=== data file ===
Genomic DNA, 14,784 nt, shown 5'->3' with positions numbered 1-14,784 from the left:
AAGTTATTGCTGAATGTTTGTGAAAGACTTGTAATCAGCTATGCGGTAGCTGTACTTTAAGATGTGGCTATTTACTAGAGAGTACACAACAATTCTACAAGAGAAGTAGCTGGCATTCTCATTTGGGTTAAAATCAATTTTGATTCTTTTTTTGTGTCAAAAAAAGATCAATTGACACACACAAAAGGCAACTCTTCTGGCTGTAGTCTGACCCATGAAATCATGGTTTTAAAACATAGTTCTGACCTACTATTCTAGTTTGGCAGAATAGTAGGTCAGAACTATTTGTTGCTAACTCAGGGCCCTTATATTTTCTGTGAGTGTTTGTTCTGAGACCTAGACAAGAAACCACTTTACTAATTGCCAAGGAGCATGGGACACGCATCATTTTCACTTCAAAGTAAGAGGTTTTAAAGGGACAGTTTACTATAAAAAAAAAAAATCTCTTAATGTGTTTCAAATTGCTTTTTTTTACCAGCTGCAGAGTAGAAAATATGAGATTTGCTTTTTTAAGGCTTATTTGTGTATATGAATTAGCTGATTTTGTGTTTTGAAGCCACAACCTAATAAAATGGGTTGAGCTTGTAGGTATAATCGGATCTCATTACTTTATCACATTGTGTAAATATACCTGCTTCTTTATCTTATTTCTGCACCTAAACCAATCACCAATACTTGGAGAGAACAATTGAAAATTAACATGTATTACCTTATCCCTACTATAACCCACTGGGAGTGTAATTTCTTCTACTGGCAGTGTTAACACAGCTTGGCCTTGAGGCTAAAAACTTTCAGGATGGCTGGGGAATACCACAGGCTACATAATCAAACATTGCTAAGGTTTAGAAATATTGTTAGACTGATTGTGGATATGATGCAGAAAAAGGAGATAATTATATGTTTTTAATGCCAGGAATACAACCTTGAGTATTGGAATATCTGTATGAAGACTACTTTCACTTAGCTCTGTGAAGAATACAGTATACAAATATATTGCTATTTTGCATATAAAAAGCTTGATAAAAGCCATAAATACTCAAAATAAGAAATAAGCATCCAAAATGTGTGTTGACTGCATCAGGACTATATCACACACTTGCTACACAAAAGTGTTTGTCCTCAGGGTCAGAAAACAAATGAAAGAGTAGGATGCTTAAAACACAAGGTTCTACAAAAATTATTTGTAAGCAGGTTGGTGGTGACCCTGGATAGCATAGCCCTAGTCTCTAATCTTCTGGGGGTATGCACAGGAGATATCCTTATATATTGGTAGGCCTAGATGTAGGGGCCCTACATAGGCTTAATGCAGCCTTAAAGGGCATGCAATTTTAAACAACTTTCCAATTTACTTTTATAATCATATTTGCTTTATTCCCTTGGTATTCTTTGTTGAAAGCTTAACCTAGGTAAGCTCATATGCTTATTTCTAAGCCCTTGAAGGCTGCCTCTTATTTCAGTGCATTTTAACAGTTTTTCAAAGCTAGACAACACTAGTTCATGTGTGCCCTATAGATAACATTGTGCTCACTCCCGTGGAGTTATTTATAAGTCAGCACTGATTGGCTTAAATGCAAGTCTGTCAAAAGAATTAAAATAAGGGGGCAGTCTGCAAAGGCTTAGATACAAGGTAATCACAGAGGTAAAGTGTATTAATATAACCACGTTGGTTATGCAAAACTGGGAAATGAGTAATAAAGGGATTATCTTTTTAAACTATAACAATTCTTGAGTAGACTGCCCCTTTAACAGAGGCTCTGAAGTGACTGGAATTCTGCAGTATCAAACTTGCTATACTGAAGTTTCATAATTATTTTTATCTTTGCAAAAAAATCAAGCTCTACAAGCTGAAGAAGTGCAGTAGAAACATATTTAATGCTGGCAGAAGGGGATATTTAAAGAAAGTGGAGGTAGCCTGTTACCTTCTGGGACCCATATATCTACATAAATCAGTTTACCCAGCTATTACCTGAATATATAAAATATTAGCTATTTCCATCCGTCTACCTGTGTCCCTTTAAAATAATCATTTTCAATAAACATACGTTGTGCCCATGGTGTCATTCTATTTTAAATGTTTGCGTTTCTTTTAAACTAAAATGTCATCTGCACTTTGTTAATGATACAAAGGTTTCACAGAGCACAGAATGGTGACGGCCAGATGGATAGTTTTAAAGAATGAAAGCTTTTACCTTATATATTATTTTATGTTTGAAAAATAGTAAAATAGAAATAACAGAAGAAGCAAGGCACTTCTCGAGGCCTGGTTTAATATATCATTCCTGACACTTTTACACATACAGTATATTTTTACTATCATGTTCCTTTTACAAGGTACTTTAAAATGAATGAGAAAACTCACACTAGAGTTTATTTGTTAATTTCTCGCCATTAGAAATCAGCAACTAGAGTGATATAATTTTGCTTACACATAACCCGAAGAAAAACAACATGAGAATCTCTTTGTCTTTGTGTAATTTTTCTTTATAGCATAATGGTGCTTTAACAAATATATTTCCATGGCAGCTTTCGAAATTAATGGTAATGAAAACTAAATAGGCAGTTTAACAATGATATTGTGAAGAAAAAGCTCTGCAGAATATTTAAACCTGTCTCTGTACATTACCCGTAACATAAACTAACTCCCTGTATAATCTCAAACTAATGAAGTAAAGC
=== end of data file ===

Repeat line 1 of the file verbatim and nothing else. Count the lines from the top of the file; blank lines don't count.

Genomic DNA, 14,784 nt, shown 5'->3' with positions numbered 1-14,784 from the left: